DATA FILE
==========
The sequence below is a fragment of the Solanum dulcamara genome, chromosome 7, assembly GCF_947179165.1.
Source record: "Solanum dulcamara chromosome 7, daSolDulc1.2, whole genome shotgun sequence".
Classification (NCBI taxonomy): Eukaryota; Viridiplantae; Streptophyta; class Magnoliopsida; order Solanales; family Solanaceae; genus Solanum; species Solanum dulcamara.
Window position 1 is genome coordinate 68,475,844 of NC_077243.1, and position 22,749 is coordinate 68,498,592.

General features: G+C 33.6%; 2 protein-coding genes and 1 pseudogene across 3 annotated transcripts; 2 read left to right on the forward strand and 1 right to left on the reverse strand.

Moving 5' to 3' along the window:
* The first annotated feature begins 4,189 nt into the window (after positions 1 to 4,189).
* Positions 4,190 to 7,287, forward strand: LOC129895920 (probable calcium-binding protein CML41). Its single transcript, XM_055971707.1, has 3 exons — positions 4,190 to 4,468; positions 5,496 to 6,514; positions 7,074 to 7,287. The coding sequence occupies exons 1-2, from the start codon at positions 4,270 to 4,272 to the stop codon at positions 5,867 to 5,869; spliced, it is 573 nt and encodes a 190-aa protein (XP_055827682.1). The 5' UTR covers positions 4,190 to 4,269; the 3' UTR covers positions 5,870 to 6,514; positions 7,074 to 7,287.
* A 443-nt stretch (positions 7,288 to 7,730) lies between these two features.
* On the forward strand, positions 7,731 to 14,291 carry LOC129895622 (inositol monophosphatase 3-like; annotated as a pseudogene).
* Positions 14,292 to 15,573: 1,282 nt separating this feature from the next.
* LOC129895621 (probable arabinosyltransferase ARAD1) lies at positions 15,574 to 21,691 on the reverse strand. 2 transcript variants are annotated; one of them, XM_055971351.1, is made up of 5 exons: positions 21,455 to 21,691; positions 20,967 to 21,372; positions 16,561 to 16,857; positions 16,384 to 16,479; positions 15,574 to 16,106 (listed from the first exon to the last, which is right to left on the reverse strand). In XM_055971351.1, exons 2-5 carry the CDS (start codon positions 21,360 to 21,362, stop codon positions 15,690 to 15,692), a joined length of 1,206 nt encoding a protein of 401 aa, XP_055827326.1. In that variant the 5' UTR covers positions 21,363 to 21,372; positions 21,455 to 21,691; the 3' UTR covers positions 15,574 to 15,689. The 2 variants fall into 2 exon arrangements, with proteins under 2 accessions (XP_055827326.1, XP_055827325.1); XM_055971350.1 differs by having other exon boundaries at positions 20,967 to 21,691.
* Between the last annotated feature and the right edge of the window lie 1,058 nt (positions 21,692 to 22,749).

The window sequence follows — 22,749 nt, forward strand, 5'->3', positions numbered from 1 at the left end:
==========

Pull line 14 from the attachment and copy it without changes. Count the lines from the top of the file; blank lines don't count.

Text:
The window sequence follows — 22,749 nt, forward strand, 5'->3', positions numbered from 1 at the left end: